How to Slap Down Ecommerce Fraud in Your Small Business

5 Ecommerce Fraud Prevention Tips for Your Small Business

As sales spike over the holidays, so do cases of fraud. Last year, cases of ecommerce fraud spiked by more than 30 percent over the holidays. That fraud can lead to big losses over the holidays.

Jason Tan, CEO of Sift Science, a trust platform that offers a full suite of fraud and abuse prevention products said in an email to Small Business Trends, “The holiday shopping season is one of the most challenging times for ecommerce businesses to successfully fight payment fraud. Overall transaction volume goes up, as do shoppers’ expectations for a quick turnaround time, which places a burden on companies to review more orders faster. Fraudsters capitalize on this flurry of activity to try to avoid detection.”

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Ecommerce Fraud Prevention Tips

For that reason, it’s paramount that businesses know how to minimize their risk, especially throughout the holiday season. Learn some of the essential steps to protect your business with these tips from Sift Science.

Learn How Fraud Is Committed

Before you can hope to combat fraud, you need to know what to look out for. There are a few common methods that fraudsters use, from chargebacks to purchases made with stolen financial information. And protecting your business’s own sensitive data can be a major step in avoiding the negative effects of those fraudulent activities.

Tan says, “Fraud rings use sophisticated technology that disguises their identity — like IP proxies, mobile device emulators, and ID spoofing — and combine it with bots and machine learning to automate their attacks. They leverage information that can be found on the dark web, from bundles of stolen credit card numbers to passwords and security questions, to target ecommerce companies during their busiest times of year. Equifax, Sonic, Hyatt and other recent data breaches ensure that this data is out there for criminals to take advantage of.”

Look for Behavioral Anomalies

One of the biggest ways to protect your business is to look out for anything that’s especially out of the ordinary.

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Tan says, “Some of the traditional warning signs of fraud include high-value orders, buying big-ticket items, multiple transactions on one card that go to different shipping addresses, and purchasing large quantities of a single popular item.”

Use a Fraud Prevention System

However, the holidays are often a time where those anomalies happen even without any type of fraud. So you don’t need to jump to conclusions based on one sign.

Tan explains, “The average order value goes up, and you see more people shipping gifts to far-flung locations. That’s why we recommend integrating a powerful fraud-prevention system. Solutions that assess multiple signals in real time provide a strong defense for dealing with these nuanced fraud patterns.”

Tan says tools like those from Sift Science can help you separate normal holiday season shopping patterns from warning signs that might indicate more nefarious behavior.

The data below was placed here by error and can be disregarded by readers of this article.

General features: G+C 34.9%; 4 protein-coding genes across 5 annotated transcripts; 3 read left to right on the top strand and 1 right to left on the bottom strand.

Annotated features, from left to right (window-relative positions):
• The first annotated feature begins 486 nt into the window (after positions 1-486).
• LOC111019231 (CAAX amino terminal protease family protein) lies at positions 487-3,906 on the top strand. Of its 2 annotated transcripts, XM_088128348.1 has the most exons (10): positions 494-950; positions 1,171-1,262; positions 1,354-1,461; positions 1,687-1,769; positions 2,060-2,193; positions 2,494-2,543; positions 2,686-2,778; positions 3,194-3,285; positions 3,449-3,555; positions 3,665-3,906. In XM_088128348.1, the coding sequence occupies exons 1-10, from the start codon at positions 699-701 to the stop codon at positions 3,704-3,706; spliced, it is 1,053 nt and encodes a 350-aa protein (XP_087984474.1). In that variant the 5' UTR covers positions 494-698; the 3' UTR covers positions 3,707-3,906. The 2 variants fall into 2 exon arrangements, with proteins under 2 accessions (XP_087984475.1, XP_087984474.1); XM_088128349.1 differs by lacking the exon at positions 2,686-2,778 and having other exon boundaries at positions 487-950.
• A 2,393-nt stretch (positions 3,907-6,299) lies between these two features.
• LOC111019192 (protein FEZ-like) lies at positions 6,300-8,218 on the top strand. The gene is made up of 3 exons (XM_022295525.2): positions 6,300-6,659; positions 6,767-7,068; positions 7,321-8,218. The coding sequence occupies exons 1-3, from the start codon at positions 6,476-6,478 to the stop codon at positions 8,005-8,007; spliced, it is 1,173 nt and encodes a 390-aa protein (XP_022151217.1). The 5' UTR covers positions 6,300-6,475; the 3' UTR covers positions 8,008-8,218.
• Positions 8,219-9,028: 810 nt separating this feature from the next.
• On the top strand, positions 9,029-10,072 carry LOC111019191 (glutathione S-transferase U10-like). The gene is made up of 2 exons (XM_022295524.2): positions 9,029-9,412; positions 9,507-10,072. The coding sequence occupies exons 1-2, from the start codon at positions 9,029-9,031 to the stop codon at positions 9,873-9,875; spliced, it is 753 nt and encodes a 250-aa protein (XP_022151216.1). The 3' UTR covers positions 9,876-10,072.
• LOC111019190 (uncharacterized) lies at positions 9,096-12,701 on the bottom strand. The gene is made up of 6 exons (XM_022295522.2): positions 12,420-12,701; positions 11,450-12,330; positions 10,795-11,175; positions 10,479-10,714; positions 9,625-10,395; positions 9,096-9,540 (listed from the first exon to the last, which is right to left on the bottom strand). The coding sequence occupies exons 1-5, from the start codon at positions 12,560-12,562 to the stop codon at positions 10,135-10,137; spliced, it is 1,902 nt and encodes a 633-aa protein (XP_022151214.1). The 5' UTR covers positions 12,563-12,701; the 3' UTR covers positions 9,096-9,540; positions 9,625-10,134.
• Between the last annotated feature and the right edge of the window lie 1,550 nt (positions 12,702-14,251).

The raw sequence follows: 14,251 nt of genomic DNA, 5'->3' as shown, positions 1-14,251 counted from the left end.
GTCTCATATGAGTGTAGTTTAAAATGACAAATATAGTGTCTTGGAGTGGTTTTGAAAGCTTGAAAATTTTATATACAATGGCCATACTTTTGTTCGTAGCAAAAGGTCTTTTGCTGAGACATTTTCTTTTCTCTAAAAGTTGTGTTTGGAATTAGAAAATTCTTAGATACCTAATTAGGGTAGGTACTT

Verify Some Cases Manually

There are going to be some situations where you can’t fully determine whether you’re dealing with fraud or an actual sale unless you talk to the buyer yourself.

Tan suggests, “For gray-area cases where you’re really not sure if an order is fraudulent or not, you can always manually verify by calling or emailing the user to make sure it’s really them.”

Don’t Turn Away Actual Customers

It’s also important during this busy season that you don’t get so hung up on fraud prevention that you end up turning away actual customers. Be reasonable about the security features you put in place so you don’t make the buying process too difficult or time consuming.

Tan says, “Make sure you’re not being so cautious about preventing fraud that you’re accidentally turning away good orders! While fraud is definitely damaging, it can be even more costly to block a good customer. Holiday shoppers don’t have the patience to run through a bunch of security checks just because they’re shipping a sweater to their uncle in Japan.”

eCommerce Webshop Photo via Shutterstock

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Annie Pilon Annie Pilon is a Senior Staff Writer for Small Business Trends, covering entrepreneur profiles, interviews, feature stories, community news and in-depth, expert-based guides. When she’s not writing she can be found exploring all that her home state of Michigan has to offer.

5 Reactions
  1. When I am running an ecommerce site, I gave instructions to the staff that they should blacklist some fraud transactions as well as call the buyer to discern if we should proceed. Then, I cancel pending transactions routinely.

  2. You have to learn from your experience in the past. You need to track how fraud happens and adjust your strategy along the way.

  3. Right. It is good practice to cross check transactions to find out the possibility of a fraud. This will help you cancel the transaction before you even deliver the item to the receiver.

  4. Nice and useful information. Thank you